This might be misleading to musicians if all three chords are intended to be played while singing the word "me." Liberal use of braces is therefore required to make \MultiwordChords produce good results, which is why it isn't the default.


Accidentals Outside Chords.  Sharp and flat symbols can be produced with # and & when they appear in chord macros, but if you wish to produce those symbols in other parts of the document, you must use the \shrp and \flt macros. For example, to define a macro that produces a C# chord, use:


5.4 Replaying Chords and Choruses


Many songs consist of multiple verses that use the same chords. The songs package simplifies this common case by providing a means to replay the chord sequence of a previous verse without having to retype all the chords. To replay a chord from a previous verse, type a hat symbol (^) anywhere you would otherwise use a chord macro (\[]). For example,

\[G]This is the \[C]first \[G]verse.
The ^second verse ^ has the same ^chords.


document fragment

document fragment

Normal chords can appear amidst replayed chords without disrupting the sequence of chords being replayed. Thus, a third verse could say,

The ^third verse ^has a \[Cm]new ^chord.

to produce

document fragment

Replaying can be used in combination with automatic transposition to produce modulated verses. See section 7 for an example.


By default, chords are replayed from the current song's first verse, but you can replay the chords of a different verse or chorus by saying \memorize at the beginning of any verse or chorus whose chords you want to later replay. Subsequent verses or choruses that use ^ replay chords from the most recently memorized verse or chorus.

Selective Memorization.  It is also possible to inject unmemorized chords into a memorized verse so that they are not later replayed. To suppress memorization of a chord, begin the chord's name with a hat symbol. For example,

The \[G]third \[C]chord will \[^Cm]not be re\[G]played.
When ^replaying, the ^unmemorized chord is ^skipped.


document fragment

This is useful when the first verse of a song has something unique, like an intro that won't be repeated in subsequent verses, but has other chords that you wish to replay.

Memorizing Multiple Chord Sequences.  By default, the songs package only memorizes one sequence of chords at a time and ^ replays chords from that most recently memorized sequence. However, you can memorize and replay multiple independent sequences using the macros described in the following paragraphs.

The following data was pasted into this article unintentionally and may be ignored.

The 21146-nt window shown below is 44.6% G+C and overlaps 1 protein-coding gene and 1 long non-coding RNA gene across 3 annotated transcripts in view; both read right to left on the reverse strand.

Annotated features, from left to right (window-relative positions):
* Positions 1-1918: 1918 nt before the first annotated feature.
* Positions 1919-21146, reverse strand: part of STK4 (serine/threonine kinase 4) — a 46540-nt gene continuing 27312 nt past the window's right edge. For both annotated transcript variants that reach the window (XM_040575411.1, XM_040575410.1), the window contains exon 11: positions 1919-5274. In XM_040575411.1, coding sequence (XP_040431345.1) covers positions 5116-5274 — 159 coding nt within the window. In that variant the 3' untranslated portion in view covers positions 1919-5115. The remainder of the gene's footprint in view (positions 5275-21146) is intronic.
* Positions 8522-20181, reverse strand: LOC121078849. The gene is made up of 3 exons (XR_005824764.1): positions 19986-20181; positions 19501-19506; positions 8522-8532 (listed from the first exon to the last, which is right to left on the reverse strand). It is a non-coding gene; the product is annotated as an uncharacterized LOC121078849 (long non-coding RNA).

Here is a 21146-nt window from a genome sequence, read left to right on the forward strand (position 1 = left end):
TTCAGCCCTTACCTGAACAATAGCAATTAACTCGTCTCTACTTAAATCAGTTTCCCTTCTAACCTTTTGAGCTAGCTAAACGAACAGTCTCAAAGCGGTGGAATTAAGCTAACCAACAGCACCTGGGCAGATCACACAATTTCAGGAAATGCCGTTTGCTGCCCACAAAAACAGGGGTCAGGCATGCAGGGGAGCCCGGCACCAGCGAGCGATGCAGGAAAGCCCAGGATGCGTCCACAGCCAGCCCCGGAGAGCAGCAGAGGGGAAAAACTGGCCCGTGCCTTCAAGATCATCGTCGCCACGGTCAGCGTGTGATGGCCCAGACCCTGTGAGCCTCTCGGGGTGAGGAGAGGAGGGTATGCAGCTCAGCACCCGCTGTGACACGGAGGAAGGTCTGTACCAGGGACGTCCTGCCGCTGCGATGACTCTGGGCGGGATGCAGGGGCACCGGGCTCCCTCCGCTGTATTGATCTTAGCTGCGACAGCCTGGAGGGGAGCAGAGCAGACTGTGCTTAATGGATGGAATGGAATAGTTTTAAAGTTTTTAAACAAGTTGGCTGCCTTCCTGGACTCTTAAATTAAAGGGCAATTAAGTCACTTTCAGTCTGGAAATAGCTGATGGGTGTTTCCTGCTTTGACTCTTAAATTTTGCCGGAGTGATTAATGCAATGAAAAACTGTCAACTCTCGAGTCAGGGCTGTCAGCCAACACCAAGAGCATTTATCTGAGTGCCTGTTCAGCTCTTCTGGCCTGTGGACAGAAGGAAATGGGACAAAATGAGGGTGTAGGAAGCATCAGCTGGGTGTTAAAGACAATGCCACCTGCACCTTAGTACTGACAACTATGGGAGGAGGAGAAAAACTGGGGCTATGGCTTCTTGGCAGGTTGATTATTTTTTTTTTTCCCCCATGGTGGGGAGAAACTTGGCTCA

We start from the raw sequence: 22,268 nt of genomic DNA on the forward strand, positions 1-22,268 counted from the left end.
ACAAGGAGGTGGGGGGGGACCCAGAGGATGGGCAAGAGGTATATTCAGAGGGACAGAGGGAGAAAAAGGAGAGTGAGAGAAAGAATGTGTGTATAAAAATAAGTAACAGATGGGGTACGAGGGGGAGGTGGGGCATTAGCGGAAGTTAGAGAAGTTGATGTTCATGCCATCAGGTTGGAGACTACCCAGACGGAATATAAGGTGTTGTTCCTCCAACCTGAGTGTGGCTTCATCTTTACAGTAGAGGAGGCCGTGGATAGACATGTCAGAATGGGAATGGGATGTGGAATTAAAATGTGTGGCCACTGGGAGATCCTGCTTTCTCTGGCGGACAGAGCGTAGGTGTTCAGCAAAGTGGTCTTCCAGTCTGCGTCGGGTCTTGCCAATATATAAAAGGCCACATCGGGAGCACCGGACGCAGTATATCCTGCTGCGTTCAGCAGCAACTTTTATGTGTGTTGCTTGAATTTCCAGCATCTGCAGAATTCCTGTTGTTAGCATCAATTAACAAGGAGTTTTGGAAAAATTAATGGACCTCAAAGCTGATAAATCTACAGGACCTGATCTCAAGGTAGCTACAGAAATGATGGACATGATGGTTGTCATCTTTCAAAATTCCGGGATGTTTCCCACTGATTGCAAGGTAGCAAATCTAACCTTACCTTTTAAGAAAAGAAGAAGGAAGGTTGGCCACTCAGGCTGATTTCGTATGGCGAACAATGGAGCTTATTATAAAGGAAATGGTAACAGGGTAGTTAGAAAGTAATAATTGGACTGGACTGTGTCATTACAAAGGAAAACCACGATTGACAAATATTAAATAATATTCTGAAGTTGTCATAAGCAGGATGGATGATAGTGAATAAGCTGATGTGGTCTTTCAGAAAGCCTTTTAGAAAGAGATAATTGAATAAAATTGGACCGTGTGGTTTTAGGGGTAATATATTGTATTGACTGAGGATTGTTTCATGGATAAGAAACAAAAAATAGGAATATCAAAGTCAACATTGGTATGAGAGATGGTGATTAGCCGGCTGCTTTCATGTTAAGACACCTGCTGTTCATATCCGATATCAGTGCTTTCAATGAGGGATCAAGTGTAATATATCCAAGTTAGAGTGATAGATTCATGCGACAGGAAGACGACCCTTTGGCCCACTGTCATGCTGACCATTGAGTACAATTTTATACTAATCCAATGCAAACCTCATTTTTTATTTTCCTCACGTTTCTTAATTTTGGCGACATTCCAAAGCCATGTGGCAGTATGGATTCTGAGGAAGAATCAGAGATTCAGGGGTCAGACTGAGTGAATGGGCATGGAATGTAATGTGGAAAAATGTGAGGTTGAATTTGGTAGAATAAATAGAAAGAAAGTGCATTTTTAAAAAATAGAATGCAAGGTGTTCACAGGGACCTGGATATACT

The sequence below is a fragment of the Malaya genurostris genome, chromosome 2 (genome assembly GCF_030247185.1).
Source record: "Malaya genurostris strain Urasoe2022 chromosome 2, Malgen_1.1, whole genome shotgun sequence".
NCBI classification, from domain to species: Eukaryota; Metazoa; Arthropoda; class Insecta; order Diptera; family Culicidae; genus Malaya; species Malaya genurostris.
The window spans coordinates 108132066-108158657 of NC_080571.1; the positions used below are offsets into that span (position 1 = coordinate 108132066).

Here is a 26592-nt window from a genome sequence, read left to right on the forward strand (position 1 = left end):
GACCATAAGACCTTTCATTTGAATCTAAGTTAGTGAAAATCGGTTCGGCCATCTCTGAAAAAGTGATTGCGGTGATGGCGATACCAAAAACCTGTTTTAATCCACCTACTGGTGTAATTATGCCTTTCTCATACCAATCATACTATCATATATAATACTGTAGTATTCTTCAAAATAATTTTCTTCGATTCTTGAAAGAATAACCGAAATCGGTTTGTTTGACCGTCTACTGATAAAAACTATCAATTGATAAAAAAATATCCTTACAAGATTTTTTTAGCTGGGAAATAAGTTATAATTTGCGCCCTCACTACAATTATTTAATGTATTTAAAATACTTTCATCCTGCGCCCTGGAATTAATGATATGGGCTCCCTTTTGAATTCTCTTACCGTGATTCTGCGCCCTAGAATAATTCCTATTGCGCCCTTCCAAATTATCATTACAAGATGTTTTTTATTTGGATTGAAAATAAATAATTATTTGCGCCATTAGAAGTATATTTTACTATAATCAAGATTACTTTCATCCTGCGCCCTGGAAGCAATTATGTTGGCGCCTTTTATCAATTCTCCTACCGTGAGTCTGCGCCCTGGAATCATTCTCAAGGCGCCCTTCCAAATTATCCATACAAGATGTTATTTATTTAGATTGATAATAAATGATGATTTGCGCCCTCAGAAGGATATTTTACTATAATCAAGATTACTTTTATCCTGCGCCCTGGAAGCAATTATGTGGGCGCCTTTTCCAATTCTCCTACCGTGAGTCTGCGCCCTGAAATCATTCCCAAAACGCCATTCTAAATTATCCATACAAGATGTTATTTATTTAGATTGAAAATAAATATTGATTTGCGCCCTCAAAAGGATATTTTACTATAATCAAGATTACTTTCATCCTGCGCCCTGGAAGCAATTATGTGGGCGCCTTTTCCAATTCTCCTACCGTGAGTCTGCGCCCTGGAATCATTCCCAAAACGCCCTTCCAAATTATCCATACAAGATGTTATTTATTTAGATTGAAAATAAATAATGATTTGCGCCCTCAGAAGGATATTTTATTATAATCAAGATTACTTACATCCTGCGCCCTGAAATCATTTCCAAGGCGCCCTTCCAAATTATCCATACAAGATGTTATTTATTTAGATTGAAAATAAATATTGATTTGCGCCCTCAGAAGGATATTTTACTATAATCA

Memorized or replayed chord sequences are stored in chord-replay registers. To declare a new chord-replay register, type


where <regname> is any unique alphabetic name.

Once you've declared a register, you can memorize into that register by providing the <regname> as an optional argument to \memorize:


Memorizing into a non-empty register replaces the contents of that register with the new chord sequence.


To replay chords from a particular register, type


Subsequent uses of ^ reproduce chords from the sequence stored in register <regname>.

Register contents are global, so you can memorize a chord sequence from one song and replay it in others. You can also use \replay multiple times in the same verse or chorus to replay a sequence more than once.


Replaying Choruses.  When making overhead slides, it is often convenient to repeat the song's chorus after the first verse on each page, so that the projector-operator need not flip back to the first slide each time the chorus is to be sung. You can say \repchoruses to automate this process. This causes the first chorus in each subsequent song to be automatically repeated after the first verse on each subsequent page of the song (unless that verse is already immediately followed by a chorus). If the first chorus is part of a set of two or more consecutive choruses, then the whole set of choruses is repeated. (A set of choruses is assumed to consist of things like pre-choruses that should always be repeated along with the chorus.) Choruses are not automatically inserted immediately after unnumbered verses (i.e., verses that begin with \beginverse*). Unnumbered verses are assumed to be bridges or endings that aren't followed by a chorus.